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Would not admit; thine and of all thy sons
So saying, he arose; whom Adam thus
Since to part, Go, heavenly guest, ethereal messenger, Sent from whose sov'reign goodness I adore. Gentle to me and affable hath been Thy condescension, and shall be honour'd ever With grateful memory: thou to mankind Be good and friendly still, and oft return.
So parted they, the angel up to heaven From the thick shade, and Adam to his bower.
687 admit) Used in the Latin sense, as in Ter. Heaut. act v.
'Quid ego tantum sceleris admisi miser?' Newton. 641 Free] See Dante Il Purgat. c. xxvii. v. 139.
Non aspettar mio dir più, nè mio cenno.
E fallo fora non fare a suo senno.' 668 bower] Compare the parting of Jupiter and Thetis in Hom. Il. i. 531.
–ή μεν έπειτα
Satan having compassed the earth, with meditated guile returns as a mist by night into Paradise, and enters into the serpent sleeping. Adam and Eve in the morning go forth to their labours, which Eve proposes to divide in several places, each labouring apart: Adam consents not, alleging the danger, lest that enemy, of whom they were forewarned, should attempt her found alone: Eve loath to be thought not circumspect or firm enough, urges her going apart, the rather desirous to make trial of her strength: Adam at last yields: the serpent finds her alone; his subtle approach, first gazing, then speaking, with much flattery extolling Eve above all other creatures. Eve, wondering to hear the serpent speak, asks how he attained to human speech and such understanding, not till now; the serpent answers, that by tasting of a certain tree in the garden he attained both to speech and reason, till then void of both: Eve requires him to bring her to that tree, and finds it to be the Tree of Knowledge forbidden; the serpent, now grown bolder, with many wiles and arguments induces her at length to eat: she, pleased with the taste, deliberates a while whether to impart thereof to Adam, or not; at last brings him of the fruit, relates what persuaded her to eat thereof: Adam at first amazed, but perceiving her lost, resolves, through vehemence of love, to perish with her, and extenuating the trespass eats also of the fruit: the effects thereof in them both: they seek to cover their nakedness: then fall to variance and accusation of one another.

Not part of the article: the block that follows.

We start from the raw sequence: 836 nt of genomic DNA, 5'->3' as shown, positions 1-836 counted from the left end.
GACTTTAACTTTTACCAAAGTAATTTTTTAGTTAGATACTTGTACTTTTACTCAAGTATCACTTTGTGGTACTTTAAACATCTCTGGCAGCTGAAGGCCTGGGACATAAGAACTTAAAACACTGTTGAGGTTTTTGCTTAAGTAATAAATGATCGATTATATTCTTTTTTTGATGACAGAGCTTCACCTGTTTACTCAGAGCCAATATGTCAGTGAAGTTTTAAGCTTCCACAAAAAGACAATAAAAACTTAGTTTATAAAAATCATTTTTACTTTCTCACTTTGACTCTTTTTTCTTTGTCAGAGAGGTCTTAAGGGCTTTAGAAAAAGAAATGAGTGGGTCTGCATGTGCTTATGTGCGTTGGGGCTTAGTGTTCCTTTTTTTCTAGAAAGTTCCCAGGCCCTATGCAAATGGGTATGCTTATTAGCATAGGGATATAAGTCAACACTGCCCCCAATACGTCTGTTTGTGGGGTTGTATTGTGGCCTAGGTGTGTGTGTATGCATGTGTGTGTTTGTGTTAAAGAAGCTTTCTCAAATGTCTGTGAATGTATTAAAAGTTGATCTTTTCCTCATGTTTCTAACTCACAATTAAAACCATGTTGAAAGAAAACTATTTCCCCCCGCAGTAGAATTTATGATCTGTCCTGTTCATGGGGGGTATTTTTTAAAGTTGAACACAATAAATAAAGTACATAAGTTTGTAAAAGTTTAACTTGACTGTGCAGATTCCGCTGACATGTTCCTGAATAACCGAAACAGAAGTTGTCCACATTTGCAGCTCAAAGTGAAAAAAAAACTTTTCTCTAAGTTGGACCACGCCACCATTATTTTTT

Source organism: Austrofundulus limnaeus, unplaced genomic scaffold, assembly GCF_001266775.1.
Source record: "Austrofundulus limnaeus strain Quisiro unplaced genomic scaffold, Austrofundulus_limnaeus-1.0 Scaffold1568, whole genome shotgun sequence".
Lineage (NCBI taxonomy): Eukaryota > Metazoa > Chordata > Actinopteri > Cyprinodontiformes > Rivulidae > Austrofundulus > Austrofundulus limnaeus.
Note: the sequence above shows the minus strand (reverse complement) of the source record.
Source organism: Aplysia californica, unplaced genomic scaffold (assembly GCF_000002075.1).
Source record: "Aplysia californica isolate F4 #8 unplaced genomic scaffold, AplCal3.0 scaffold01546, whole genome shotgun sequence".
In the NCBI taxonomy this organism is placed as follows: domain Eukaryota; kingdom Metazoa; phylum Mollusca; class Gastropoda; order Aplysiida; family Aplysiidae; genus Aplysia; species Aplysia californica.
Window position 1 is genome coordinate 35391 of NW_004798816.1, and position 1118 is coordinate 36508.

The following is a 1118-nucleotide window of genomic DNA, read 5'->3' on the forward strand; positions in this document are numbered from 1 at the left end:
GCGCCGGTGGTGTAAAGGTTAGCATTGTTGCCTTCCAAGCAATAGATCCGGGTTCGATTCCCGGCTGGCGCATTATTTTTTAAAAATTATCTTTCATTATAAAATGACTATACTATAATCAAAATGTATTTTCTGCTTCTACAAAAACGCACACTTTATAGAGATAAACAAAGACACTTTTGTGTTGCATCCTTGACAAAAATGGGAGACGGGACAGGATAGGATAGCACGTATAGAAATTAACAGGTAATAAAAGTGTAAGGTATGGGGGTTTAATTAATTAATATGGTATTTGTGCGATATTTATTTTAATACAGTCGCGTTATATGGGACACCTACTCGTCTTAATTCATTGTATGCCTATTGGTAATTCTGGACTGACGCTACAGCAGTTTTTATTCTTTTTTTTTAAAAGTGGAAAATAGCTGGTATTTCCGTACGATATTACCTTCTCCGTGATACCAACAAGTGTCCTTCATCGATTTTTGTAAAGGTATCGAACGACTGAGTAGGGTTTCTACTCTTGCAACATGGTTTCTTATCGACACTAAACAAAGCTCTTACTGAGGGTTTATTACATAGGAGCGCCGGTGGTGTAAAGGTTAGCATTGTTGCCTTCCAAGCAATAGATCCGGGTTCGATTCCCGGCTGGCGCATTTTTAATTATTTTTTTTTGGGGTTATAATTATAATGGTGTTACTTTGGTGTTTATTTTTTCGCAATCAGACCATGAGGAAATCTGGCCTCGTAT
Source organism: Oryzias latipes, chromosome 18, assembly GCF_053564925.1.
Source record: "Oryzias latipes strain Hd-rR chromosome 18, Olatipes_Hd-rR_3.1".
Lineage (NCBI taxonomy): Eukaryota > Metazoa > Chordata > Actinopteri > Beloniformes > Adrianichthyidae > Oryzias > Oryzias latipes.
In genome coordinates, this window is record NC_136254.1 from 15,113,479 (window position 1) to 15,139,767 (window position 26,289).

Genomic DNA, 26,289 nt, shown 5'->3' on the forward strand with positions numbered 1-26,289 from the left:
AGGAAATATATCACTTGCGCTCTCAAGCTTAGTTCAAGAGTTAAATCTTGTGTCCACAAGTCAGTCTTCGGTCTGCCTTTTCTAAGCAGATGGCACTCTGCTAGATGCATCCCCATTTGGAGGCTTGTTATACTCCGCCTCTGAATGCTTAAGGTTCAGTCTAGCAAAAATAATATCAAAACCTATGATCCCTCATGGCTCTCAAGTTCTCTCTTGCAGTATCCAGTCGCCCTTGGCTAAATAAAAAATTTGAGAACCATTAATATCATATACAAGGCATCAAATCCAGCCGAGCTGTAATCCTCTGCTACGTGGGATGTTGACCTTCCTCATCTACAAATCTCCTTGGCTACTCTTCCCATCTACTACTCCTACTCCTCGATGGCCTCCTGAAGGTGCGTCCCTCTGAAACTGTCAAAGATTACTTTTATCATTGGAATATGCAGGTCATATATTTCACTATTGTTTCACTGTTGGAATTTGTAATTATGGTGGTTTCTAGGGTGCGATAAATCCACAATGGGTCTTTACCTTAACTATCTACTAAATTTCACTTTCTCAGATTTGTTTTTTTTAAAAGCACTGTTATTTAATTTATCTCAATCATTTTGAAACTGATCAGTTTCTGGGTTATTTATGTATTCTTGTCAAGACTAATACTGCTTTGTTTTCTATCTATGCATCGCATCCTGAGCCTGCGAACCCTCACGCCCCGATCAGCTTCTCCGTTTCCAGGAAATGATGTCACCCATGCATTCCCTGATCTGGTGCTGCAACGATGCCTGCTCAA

No more of talk where God or angel guest
11 world] Atterbury proposed reading
“That brought into this world (a world of woe),' but such is not Milton's manner.
11 a world of woe] See Davison's Poetical Rhapsody, ii. 178. ed. 1826.
'a private hell, a very world of woe.'
Easy my unpremeditated verse :
up in hall with sewers, and seneshals ;
The sun was sunk, and after him the star
41 of these] The construction adopted by Milton occurs in Harrington's Ariosto, c. iv. st. 42.
*As holy men of humane manners skill' d. Todd. 45 years] Griet, want, wars, clime, or say, years. Benth. MS. VOL. II.
Of Hesperus, whose office is to bring
space of seven continu'd nights he rode With darkness, thrice the equinoctial line He circled, four times cross'd the car of night 65 From pole to pole, traversing each colure; On the eighth return'd, and on the coast averse From entrance or cherubic watch by stealth
60 arbiter] Sydney, in his Arcadia, calls the sun, about the time of the Equinox, *An indifferent arbiter between the night and the day.'
Newton 69 compassing] Sylv. Du Bartas, p. 896, of Satan,
• I come, said he, from walking in, and out,
And compassing the earthlie ball about.' Todd. 66 colure) See Lisle's Du Bartas, p. 155.
• The second is, and call’d the nigh equall colure.'